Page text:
A tale of love, secrets, and adventure across the ocean
When textile merchant Edward Gardiner rescues an injured youth, he has no notion that this simple act of kindness will change his life. The boy is bright and has a gift for numbers that soon makes him a valued assistant and part of the Gardiners' business, but he also has secrets and a set of unusual acquaintances. When he introduces Edward to his sparkling and unconventional friend Miss Grant, Edward finds himself falling in love.
But who is this enigmatic woman who so quickly finds her way to Edward's heart? Do the deep secrets she refuses to reveal have anything to do with the appearance of a sinister stranger, or with the rumours of a missing heir to a northern estate? As danger mounts, Edward must find the answers in order to save the woman who has bewitched him . . . but the answers themselves may destroy all his hopes.
Set against the background of Jane Austen's London, this Pride and Prejudice prequel casts us into the world of Elizabeth Bennet's beloved Aunt and Uncle Gardiner. Their unlikely tale takes the reader from the woods of Derbyshire, to the ballrooms of London, to the shores of Nova Scotia. With so much at stake, can they find their Happily Ever After?
The rains had come in a deluge the previous night, with thunder and lightning, frightening horses and sending young children into the arms of their anxious parents. A storm this heavy could cause damage to homes and bridges, could knock down trees and block roads. Such heavy rain was unusual for the early days of autumn, but not unheard of, and consequently the servants at the estate were prepared for the worst when the first crash of lightning lit the midnight sky as bright as noon.
They were prepared when a subsequent bolt struck the stables, setting them afire despite the torrential rains. One small crew worked fearlessly to bring the terrified horses to safety under the portcullis of the old buildings, whilst another strove to douse the flames that licked at the hay stacked under the peaked roof. The work was exhausting and all-demanding, and when, after some time, the fire was extinguished and the horses returned to the slightly charred but otherwise undamaged building, the servants gratefully retired to the kitchens for some well-earned tea and cakes, and perhaps something stronger to ease their nerves. The storm had abated now and lightning no longer split the air, and in the aftermath of their exertion and the lessened sense of urgency, the men and women took their ease, resting before the demands of another day of work.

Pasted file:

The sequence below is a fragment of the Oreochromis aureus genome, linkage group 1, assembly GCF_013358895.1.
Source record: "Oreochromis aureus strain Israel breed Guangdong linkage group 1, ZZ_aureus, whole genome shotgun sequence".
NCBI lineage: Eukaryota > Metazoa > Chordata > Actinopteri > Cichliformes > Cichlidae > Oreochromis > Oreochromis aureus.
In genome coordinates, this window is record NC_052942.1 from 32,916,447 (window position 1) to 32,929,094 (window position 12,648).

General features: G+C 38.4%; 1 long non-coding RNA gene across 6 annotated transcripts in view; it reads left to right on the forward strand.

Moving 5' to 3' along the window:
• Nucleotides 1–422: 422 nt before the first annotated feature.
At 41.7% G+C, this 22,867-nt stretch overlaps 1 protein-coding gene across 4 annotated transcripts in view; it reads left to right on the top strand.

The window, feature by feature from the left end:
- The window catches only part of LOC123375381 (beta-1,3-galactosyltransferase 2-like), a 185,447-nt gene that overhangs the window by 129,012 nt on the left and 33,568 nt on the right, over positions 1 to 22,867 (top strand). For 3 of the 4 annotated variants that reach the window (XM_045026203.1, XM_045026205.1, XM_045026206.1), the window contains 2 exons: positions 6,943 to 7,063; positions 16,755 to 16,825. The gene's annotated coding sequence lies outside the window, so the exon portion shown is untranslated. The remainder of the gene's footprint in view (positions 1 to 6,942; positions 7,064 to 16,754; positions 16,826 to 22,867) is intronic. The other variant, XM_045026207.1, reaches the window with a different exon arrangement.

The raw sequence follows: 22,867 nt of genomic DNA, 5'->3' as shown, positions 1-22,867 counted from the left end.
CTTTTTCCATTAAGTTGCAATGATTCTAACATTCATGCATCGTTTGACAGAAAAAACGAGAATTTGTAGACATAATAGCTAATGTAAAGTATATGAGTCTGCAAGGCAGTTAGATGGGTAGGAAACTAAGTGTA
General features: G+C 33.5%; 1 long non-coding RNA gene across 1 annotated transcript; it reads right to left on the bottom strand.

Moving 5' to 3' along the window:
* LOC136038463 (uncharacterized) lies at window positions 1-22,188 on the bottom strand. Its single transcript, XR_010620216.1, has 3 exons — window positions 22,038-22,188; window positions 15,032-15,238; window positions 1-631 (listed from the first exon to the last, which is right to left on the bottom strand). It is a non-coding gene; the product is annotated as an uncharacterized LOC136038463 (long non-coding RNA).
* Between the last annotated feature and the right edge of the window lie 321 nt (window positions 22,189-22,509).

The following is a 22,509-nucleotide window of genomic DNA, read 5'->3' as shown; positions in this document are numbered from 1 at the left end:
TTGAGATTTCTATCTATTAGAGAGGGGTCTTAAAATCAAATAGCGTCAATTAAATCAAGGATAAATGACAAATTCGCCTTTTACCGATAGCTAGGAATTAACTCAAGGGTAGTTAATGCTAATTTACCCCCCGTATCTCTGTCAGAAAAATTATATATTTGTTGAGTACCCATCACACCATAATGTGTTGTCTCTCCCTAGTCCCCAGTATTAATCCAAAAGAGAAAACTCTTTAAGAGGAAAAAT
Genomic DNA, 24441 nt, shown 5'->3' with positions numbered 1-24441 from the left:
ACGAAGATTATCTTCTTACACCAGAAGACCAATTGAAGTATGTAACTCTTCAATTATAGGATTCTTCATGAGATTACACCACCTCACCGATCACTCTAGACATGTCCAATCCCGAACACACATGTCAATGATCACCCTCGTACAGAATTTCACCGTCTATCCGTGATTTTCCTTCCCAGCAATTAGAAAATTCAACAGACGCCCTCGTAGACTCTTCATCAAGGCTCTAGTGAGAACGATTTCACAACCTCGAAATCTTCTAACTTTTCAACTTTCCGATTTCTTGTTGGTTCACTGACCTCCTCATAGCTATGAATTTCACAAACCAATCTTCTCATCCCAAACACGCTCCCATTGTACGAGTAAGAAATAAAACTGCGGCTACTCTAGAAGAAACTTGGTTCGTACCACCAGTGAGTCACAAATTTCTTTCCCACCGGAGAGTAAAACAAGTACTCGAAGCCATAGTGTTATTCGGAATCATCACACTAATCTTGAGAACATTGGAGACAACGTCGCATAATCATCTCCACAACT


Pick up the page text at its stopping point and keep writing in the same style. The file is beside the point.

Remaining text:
No one noticed the small figure that crept its way out of the kitchen door, which had been left ajar to allow men access to the warmth and sustenance.
The ground was wet and spongy underfoot, and the passage of two feet left small puddles in their wake, grass-covered indentations filling with water before slowly releasing their liquid back into the rain-soaked earth. In the heavy cloud-laden darkness, still hours before dawn, the slight figure picked its way tentatively down the edge of the hedges that rimmed the long drive, ducking into the foliage wherever possible so as to avoid being noticed by any who might still be awake and watching. The figure hefted a small bag onto one shoulder and wrapped the greatcoat more snugly. At long last, upon reaching the road at the end of the property, the tense shoulders relaxed just a bit, the first ordeal having been survived. One step closer to freedom!
It was a long walk to town, near on ten miles, but the traveller did not seem to be in any hurry. Although the road from the estate ran straight into the town, it was too well traveled for the fugitive’s peace of mind. A little known path through the woods that bordered the thoroughfare would provide better protection. Keeping to the bushes, the rough-clad wanderer crept slowly onward through the wet undergrowth, anxious of unseen stones or slippery patches in this darkest of nights, stopping every now and then to assess location and direction. In the woods ran a stream, surging from the recent downpour, which fed the river that flowed through the city, and the traveller carefully and slowly followed the sound of the rushing water. There was no need to hurry. There was no one waiting. Brushing dirty hands on rough woolen trousers, the wanderer adjusted the much-worn coat atop thin shoulders and moved on, towards what, heaven only knew.
Thank you, Riana, for allowing me to host you on my blog today. I wish you much success with your book.